Xiaocheng Li, Huaiyang Zhong, and Associate Professors David Lobell and Stefano Ermon from Stanford University have won the inaugural Syngenta Crop Challenge in Analytics. The Challenge was put together by Syngenta and the Analytics Society of The Institute for Operations Research and the Management Sciences (INFORMS) to find a model that would allow growers to predict which varieties of seed to plant in the upcoming season. The team was awarded $5,000 for their hierarchy modeling system of soybean variety yield and decision making plan.
“It has been a wonderful experience working with Syngenta on this project, and we are excited about the impact our work can have on improving crop yields and addressing food security challenges,” said Xiaocheng Li. “Operations research and advanced analytics can contribute to variety development and evaluation, reducing costs and improved efficiency. Extracting useful insights from massive, unstructured datasets informed our findings and proves to us there is a lot of potential for modern operations research and computer science techniques in agriculture.”
This inaugural competition was designed to bring innovation to meet the challenges of global food security by involving experts in advanced analytics in biochemistry and agriculture.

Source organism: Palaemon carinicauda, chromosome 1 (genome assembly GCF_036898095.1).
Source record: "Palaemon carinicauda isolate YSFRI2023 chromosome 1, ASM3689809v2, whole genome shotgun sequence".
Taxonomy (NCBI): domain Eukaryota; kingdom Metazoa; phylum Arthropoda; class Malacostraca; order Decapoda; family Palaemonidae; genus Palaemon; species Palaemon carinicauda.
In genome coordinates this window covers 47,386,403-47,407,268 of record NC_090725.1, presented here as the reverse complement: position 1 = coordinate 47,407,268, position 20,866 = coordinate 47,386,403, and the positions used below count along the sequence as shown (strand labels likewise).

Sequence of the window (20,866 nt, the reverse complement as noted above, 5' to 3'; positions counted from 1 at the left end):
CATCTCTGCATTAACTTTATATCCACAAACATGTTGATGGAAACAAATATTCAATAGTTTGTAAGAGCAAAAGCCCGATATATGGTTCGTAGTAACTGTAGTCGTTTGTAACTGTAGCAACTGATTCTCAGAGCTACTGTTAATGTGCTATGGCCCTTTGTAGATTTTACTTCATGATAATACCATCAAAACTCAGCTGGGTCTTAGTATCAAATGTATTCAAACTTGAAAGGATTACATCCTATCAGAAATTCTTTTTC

“Global food security is one of the greatest challenges facing the next generation, and there is a significant need to engage a broader talent base into agriculture,” said Joseph Byrum, Syngenta head of soybean seeds product development and lead for the Syngenta Crop Challenge in Analytics committee. “This competition clearly demonstrated that people outside and adjacent to the industry can make noteworthy contributions.”
The finalists made their presentations on April 11, 2016, at the INFORMS Analytics Conference in Orlando, Fla. Programs were evaluated based on the rigor and validity of the process used to determine seed varieties, the quality of the proposed solution and the finalists’ ability to clearly articulate the solution and its methodology.
Syngenta proudly supported the competition by donating prize money from their own 2015 Franz Edelman Award to this challenge. The commitment promises the challenge will run for the next four years.
“Syngenta is a great example of a company using operations research to better both its own performance as well as to help better society,” said Melissa Moore, executive director of INFORMS. “In 2015 Syngenta won the Franz Edelman award for using operations research and analytics to make better breeding decisions to reduce the time and cost required to develop crops with high productivity. Their efforts, including the Crop Challenge in Analytics, are putting them at the forefront of utilizing operations research to transform the agriculture industry.”
Next year’s Crop Challenge will be revealed in May. Submissions will be due in January of 2017.